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Local News

  • 7 in 10 NM births paid for by Medicaid

    The Associated Press
    ALBUQUERQUE  — Seven in 10 births in New Mexico are paid for by Medicaid, according to a recent state analysis.

    The study by the state Legislative Finance Committee showed 71 percent of the nearly 27,800 babies born in the state during 2010 were paid for by the state and federally funded health insurance program for the poor, The Albuquerque Journal reported.

  • Looking Back - Jan. 30, 2013

    In 1963
    Wednesday, Jan. 30 — Hope was high today that all six crewmen had survived the crash of a B-52 Strategic Air Command bomber early today in the mountainous semi-wilderness country between Chacon and Guadalupita. Two survivors had reached Mora by noon today and two others were seen from the air by a pilot of a U.S. Air Force T23jet trainer this morning. The jet bomber was based at Walker Air Force Base at Roswell and was on a “round robin” flight from Walker.
     

  • Looking Ahead - News - Jan. 30, 2013

    East School Board forum is tonight

    A candidate forum has been scheduled for Las Vegas City Schools Board candidates for the Feb. 5 election. The forum will be at 5:30 p.m. today (Wednesday) in the City Hall council chamber. Contact Charlene Jiron, in the superintendent’s office at 454-5702, for more information.

  • Weather - Jan. 30, 2013

    Wednesday
    Mostly sunny, with a high near 39. Wind chill values as low as -2. West wind around 15 mph. Mostly clear at night, with a low around 21. Northwest wind 15-20 mph.

    Thursday
    Sunny, with a high near 52. Northwest wind 5-15 mph. Mostly clear at night, with a low around 24.

    Friday
    Sunny, with a high near 54. Mostly clear at night, with a low around 23.

    Saturday
    Sunny, with a high near 49.

    Sunrise ... Sunset
    7:02 a.m. to 5:27 p.m.

  • Salazar fields questions about social promotion, school grades

    Editor’s note: The Optic inadvertently left out Las Vegas City Schools board candidate Ernesto Salazar’s responses to the final two questions on the questionnaires that ran Friday. Below are his responses to those questions.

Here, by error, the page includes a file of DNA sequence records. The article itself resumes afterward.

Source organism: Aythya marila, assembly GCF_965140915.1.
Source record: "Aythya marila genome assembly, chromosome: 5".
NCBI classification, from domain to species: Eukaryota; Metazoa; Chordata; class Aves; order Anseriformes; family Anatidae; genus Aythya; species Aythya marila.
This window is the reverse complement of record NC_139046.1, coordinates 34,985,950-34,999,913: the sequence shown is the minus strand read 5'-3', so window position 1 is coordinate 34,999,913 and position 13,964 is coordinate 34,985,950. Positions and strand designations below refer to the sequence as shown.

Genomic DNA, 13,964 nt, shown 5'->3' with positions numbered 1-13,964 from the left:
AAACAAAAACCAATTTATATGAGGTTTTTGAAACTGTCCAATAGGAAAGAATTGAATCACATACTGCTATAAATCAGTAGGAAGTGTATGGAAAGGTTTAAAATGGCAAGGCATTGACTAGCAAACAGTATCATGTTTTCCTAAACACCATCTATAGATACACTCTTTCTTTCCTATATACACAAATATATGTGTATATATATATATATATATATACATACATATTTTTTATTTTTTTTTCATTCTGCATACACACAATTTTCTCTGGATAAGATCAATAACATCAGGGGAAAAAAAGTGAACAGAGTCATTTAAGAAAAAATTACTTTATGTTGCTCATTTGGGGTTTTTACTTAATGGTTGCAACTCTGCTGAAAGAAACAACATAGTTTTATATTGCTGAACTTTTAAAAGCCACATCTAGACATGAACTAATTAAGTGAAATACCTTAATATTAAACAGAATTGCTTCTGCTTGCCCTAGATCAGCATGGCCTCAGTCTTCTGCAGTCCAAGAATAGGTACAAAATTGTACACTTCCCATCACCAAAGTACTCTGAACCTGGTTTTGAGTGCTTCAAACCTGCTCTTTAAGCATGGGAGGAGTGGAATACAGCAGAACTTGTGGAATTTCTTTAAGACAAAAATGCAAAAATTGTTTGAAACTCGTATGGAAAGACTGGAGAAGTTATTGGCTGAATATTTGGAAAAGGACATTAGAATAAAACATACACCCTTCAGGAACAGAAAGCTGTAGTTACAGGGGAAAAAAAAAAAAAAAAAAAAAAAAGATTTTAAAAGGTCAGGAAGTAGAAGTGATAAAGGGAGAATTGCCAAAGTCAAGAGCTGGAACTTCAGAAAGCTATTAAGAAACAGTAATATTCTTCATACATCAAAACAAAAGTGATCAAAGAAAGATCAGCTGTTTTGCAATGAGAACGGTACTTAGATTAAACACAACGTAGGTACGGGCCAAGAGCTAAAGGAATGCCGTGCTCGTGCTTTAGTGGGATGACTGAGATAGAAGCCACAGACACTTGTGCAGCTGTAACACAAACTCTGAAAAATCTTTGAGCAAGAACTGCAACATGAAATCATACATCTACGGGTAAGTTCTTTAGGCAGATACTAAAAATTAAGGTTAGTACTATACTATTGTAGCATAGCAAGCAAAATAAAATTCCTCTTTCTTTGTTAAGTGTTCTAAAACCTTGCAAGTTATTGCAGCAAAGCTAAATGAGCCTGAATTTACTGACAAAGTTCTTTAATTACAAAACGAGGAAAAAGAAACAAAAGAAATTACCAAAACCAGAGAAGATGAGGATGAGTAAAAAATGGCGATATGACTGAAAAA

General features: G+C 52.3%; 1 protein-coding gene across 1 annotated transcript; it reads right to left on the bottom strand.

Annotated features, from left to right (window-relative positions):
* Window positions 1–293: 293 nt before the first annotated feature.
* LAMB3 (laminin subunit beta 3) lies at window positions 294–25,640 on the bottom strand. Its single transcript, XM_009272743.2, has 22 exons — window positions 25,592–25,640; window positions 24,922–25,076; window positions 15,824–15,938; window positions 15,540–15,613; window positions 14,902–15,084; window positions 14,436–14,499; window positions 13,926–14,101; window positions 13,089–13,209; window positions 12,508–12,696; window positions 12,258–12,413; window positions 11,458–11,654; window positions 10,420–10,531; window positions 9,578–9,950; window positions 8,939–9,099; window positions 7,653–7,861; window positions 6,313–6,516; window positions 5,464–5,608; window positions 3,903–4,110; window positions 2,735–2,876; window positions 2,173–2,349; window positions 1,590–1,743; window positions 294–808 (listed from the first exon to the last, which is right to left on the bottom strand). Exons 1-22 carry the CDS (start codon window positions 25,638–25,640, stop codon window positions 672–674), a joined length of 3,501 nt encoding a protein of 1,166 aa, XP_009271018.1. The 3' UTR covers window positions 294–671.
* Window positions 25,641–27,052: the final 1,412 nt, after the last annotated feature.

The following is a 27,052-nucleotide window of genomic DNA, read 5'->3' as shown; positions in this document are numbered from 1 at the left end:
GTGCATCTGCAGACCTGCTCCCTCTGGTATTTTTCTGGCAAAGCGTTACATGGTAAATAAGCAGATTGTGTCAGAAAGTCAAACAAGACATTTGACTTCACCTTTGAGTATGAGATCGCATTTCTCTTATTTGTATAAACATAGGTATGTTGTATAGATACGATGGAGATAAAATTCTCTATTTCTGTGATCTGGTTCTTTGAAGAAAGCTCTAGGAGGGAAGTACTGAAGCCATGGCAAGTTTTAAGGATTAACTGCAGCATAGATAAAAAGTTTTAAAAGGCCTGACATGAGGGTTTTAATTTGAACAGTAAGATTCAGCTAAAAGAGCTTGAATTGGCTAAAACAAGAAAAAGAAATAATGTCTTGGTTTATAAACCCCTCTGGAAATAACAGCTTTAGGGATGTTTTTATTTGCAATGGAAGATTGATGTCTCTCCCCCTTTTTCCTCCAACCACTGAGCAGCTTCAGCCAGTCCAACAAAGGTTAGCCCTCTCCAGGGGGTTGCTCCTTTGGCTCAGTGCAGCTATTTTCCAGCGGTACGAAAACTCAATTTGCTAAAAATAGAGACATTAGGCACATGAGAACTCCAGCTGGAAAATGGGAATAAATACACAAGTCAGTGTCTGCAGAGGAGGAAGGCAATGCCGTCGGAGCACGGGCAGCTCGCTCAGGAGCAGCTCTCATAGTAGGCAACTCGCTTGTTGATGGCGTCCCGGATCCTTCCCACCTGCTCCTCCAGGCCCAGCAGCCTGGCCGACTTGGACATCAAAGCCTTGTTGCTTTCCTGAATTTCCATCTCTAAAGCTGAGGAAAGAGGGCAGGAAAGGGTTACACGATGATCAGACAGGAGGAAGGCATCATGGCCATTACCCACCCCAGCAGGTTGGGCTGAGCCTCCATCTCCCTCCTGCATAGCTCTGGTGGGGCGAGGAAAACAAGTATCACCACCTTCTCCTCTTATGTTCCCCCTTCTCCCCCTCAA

4. Should the state eliminate social promotion, the practice of passing a student to the next grade level even though their test scores indicate that they are not ready?

  • Earth Chronicles Project features NM artists

    Submitted to the Optic

    New Mexico Highlands University presents the Earth Chronicles Project: New Mexico art exhibit in Burris Hall Gallery with an artist reception at 5 p.m. this Thursday. The gallery is at 903 National Ave.

    Following the reception, a documentary that features the New Mexico artists in the exhibit will be shown at 7 p.m. in the university’s Ilfeld Auditorium.

  • Regents extend Fries’ tenure

    Sending a clear message that they continue to have confidence in their president, New Mexico Highlands University regents approved a contract extension that will keep Jim Fries at Highlands’ helm through June 30, 2016.

    All four regents present at Friday’s board meeting voted to approve the extension, each one heaping praise on Fries for the job he has done leading Highlands since January of 2007.

    Both regents and Fries stressed that the president’s remaining time at Highlands will be spent trying to take it to the next level.

  • Free flu shot clinic
  • East looking at furloughs as budget fix

    At the recommendation of Superintendent Sheryl McNellis-Martinez, the Las Vegas City School board unanimously approved the mid-year budget review during a special board meeting on Thursday morning. The district has previously said it is anticipating a $1.37 million shortfall in the current year’s budget, but on Thursday, the district appeared to be backing away from that figure.

  • Panel rejects bills to toughen DWI laws

    The Associated Press

    A legislative committee has rejected legislation backed by Gov. Susana Martinez to toughen New Mexico’s penalties on repeat drunken drivers.

    One of the bills supported by the Republican governor but rejected by the Democratic-led House Consumer and Public Affairs Committee would have increased prison time for fourth and subsequent DWI convictions.

    The second bill would have effectively required DWI convictions to figure in the determination on whether a defendant is an habitual offender.